How to rip anything: copying audio streams

In our how to rip anything series Jenneth Orantia and Mike Le Voi show you how to (legally) copy rip or download virtually any form of media so you can enjoy it permanently.

Only a handful of programs can bypass DRM restrictions and record any audio streams and they do this by leaving the copy protection alone and simply recording whatever comes out of your speakers.


Windows users should look to the excellent Replay Music program (US$19.95) for recording music from virtually any web site as an MP3 file. The demo version gives you full access to all the features but limits your recordings to 25 tracks. By default it records using a standard 128Kbit/s and a constant bit rate but for higher quality recordings you can nudge this up to 192 or 256Kbit/s and switch to a variable bit rate in the settings.

Setting Replay Music up to record streaming audio is straightforward: launch the app hit the record button then fill in the artist name album name and genre details – while Replay Music has a built-in audio recognition system (similar to Shazam and SoundHound) this will help later when it tries to fill in the track’s ID3 tags.

If you want to record for a particular duration of time (handy if you’re interested in a particular radio show for example) fill in the ‘Stop recording when recording time is’ setting with the desired number of minutes. Once you hit OK Replay Music will listen for any audio sources and automatically start recording when a stream starts.
By default it will automatically split files when it senses a new track (good if you’re recording entire albums from a music subscription site) but if you want to record a radio segment as a single file make sure you uncheck this option in the settings. Replay Music will automatically stop recording as soon as the audio finishes and there are options for adding tracks to Windows Media Player or iTunes and burning the track to a CD.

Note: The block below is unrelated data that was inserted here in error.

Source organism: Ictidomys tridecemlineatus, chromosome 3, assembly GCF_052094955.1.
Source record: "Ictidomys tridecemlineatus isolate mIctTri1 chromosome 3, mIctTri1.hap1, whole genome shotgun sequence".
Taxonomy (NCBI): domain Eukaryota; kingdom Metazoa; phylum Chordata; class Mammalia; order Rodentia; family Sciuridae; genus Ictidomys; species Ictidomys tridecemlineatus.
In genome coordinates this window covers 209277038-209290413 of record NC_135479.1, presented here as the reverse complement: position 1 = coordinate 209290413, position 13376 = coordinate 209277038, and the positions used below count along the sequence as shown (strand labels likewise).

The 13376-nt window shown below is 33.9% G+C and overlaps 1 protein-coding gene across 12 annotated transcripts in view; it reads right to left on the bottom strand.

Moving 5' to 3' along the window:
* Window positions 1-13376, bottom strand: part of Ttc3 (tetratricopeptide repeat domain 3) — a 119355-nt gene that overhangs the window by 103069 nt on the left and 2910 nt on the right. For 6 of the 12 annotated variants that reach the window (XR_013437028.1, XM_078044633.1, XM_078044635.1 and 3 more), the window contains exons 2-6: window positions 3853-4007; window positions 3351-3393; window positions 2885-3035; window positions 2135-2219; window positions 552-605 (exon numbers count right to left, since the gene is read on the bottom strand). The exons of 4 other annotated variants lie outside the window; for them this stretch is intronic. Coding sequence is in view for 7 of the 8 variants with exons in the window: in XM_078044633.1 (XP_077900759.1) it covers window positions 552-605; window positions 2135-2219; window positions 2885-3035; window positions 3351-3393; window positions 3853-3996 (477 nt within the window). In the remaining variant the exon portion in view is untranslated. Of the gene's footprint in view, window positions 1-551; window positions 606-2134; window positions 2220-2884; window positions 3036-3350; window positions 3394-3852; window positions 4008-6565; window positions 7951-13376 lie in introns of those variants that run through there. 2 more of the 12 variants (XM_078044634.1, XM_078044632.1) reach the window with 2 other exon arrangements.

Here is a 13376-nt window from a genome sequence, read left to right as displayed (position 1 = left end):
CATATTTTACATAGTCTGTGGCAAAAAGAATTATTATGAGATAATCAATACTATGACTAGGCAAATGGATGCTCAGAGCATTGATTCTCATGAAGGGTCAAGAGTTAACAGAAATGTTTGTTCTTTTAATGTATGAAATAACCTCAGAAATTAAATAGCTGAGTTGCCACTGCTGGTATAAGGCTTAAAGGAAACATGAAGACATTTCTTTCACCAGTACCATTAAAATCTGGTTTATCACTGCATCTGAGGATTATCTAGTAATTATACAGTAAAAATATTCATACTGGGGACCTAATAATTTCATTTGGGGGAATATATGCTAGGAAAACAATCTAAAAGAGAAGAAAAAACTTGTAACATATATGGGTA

If you’re a Mac user Audio Hijack Pro (US$32) is one of the best audio recording programs on the market with lots of bonus features like multiple recording formats (AAC Apple Lossless and AIFF in addition to the standard MP3) support for AppleScripts and scheduled recording. A trial version is available that lets you make full quality recordings up to 10 minutes long after which point the program starts to add background noise.

For recording something that’s currently playing click on Quick Record and it will start recording whatever is playing on your Mac. But for better control over your audio recording you’d do well to dig into the settings.
Audio Hijack Pro lets you make recordings from different sources: particular applications an audio device (such as a microphone or other connected audio peripherals) AM/FM radio (assuming your computer has a radio built-in) and system audio.
To record from internet radio or a music subscription site click on the Safari option in the left-hand pane (Audio Hijack Pro doesn’t work so well with Chrome or Firefox) then toggle through the different tabs and change settings as desired.

In the Recording tab you’ll find options to change the format and quality of the audio recording (by default it uses MP3 VBR at 128Kbit/s). If you’re running a 64-bit version of Mac OS X you’ll get a message saying that Audio Hijack Pro has to relaunch Safari in 32-bit mode to receive its audio. Once it has relaunched click the Record button then launch the site you want to record audio from – Audio Hijack Pro will automatically start recording as soon as it detects sound.